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Bomb Calorimetry

The energy value of food intake and excreta, primarily feces, is determined with a calorimeter system (IKA C7000, Staufen, Germany). After drying, food and feces samples are homogenised, squeezed to a pill and placed inside a decomposition vessel (bomb) and combusted with O2. The temperature measurement takes place directly in the bomb and caloric value is calculated from the heat released during the combustion process.

Indirect calorimetry

To measure O2 consumption and CO2 production mice are placed inside an open respiratory system (Fig. 1). Gas concentrations are measured by pumping compressed air through the metabolic chambers with a known flow rate and measured by electronic mass flow meters. The animal air is dried by cooling traps and lead through a pneumatic switch unit containing filters, pumps and magnetic valves. The magnetic valve system allows the measurement of up to four mice simultaneously. A fifth channel is used for zero reference checks. A computer triggers the valves at adjustable intervals via interface. The O2 and CO2 content of separate animal chambers is analysed with an O2 and CO2 analyser, respectively. The measurement principle of the oxygen analyser is based on the paramagnetic properties of oxygen. The CO2 analyser is a two channel device which compares two measurement cells from reference air and animal chamber, whereas the O2 analyser shows the deviation from reference air caused by oxygen consumption. The metabolic rate is calculated according to the equation by Heldmaier and Steinlechner (1981):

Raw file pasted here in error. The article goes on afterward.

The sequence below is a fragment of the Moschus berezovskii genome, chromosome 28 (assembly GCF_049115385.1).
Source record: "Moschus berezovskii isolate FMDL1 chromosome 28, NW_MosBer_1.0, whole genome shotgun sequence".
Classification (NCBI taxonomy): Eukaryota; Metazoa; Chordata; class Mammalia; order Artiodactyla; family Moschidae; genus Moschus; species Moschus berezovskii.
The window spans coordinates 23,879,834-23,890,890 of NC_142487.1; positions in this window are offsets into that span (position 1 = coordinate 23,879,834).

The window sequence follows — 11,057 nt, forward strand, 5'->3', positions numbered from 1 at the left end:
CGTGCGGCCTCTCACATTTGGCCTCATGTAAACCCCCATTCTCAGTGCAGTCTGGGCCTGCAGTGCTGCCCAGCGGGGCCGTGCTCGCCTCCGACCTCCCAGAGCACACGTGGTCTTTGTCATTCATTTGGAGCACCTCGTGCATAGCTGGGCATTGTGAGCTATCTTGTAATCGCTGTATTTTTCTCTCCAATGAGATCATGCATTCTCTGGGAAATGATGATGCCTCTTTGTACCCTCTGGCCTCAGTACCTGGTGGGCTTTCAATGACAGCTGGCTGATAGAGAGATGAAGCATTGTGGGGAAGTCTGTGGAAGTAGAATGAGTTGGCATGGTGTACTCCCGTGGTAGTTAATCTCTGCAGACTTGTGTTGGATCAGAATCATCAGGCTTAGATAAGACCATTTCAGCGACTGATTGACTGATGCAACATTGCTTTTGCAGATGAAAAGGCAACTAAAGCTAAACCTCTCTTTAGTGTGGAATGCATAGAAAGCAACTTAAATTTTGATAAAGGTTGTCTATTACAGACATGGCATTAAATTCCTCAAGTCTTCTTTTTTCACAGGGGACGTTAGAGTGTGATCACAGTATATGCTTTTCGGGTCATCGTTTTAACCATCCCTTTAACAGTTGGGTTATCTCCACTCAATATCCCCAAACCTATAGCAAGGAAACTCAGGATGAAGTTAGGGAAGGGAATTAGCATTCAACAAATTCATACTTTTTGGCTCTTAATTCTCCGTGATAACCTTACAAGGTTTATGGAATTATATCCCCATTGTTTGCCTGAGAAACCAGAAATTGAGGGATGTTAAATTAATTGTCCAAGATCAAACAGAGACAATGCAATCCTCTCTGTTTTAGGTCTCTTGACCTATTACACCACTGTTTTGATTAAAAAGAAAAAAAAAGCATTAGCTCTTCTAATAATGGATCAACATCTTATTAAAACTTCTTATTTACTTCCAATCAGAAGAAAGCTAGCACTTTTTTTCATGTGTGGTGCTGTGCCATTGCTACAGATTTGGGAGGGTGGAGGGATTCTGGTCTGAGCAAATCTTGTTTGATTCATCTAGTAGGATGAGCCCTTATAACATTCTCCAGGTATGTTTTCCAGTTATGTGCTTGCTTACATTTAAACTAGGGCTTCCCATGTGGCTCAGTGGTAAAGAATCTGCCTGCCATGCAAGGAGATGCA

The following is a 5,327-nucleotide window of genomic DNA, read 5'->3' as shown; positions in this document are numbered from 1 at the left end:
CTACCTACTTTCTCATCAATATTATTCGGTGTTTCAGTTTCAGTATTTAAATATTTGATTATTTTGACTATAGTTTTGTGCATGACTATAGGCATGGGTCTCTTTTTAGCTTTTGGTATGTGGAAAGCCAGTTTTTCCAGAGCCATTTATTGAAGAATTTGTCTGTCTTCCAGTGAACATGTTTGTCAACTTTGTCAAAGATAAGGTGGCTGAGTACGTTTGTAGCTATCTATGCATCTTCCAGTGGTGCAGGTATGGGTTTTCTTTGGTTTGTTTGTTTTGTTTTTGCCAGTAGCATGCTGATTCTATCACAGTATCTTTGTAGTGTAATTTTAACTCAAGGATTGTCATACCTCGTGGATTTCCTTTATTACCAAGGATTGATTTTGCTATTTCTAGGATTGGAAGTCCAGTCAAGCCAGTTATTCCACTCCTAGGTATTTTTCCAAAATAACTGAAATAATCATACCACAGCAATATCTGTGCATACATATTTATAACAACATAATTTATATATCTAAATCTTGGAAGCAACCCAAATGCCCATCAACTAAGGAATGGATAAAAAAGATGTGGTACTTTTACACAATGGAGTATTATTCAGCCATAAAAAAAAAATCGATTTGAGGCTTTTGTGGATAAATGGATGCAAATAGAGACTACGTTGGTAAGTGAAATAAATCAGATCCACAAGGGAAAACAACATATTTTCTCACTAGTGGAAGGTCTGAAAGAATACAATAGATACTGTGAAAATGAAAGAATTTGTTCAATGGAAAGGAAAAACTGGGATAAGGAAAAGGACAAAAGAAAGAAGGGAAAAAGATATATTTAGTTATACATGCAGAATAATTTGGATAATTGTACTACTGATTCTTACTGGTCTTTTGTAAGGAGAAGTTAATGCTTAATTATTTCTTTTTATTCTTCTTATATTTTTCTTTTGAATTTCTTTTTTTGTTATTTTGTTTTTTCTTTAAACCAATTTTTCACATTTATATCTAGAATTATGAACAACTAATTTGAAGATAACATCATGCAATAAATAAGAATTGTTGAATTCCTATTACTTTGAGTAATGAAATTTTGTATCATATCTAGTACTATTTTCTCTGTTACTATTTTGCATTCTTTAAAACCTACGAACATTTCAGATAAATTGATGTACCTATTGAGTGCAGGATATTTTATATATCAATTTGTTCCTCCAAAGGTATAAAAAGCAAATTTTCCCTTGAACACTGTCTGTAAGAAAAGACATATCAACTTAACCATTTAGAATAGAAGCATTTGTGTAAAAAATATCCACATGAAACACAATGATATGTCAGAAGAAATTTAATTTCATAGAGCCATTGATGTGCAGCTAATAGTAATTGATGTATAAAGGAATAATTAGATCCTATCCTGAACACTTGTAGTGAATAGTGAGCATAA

MR [ml O2 h-1] = (DVol% O2) * Flow rate [l h-1] * 10.

Analog outputs of gas analysers are continuously interfaced and data are stored on computer disk. This set-up enables determination of basal and resting metabolic rate of mice inside the metabolic chambers. It further allows prolonged stays when food and water are offered to measure daily energy expenditure. The calculation of respiratory exchange ratio from the quotient of CO2 produced and O2 consumed gives information about the preferred fuel used in energy metabolism. Ambient temperature is controlled by thermocouples and registered on the computer.


Upgrading the metabolic system with a telemetrical system enables a parallel recording of body temperature and activity pattern. By implanting a temperature sensitive transmitter into the abdominal cavity, prolonged measurements in unrestrained mice are possible. The metabolic chamber is placed on top of a receiver which directly records the transmitter signals (Fig. 1) and transfers them to an interface/computer unit.

Carcass analysis

For the analysis of body composition, carcasses are dried to constant weight at 65°C and fat content is determined by extraction of lipids with petroleum ether using a Soxhlet apparatus. Fat mass is calculated as the difference between dry weight before and after petroleum ether extraction. Lean body mass is carcass weight minus fat mass. Water content of the carcasses is calculated by subtracting the dried carcasses weight from the original weight before drying procedure.

Literature cited

Heldmaier G and Steinlechner S (1981) Seasonal pattern and energetics of short daily torpor in the djungarian hamster, Phodopus sungorus. Oecologia 48: 265-270.


Dr. Jan Rozman
Tel. +49 3187 3807


Dr. Martin Kistler
Tel. +49 89 3187-3817

Ann-Elisabeth Schwarz
Tel. +49 89 3187-3648

Expert partner

Prof. Dr. Martin Klingenspor
Molecular Nutritional Medicine
Technische Universität München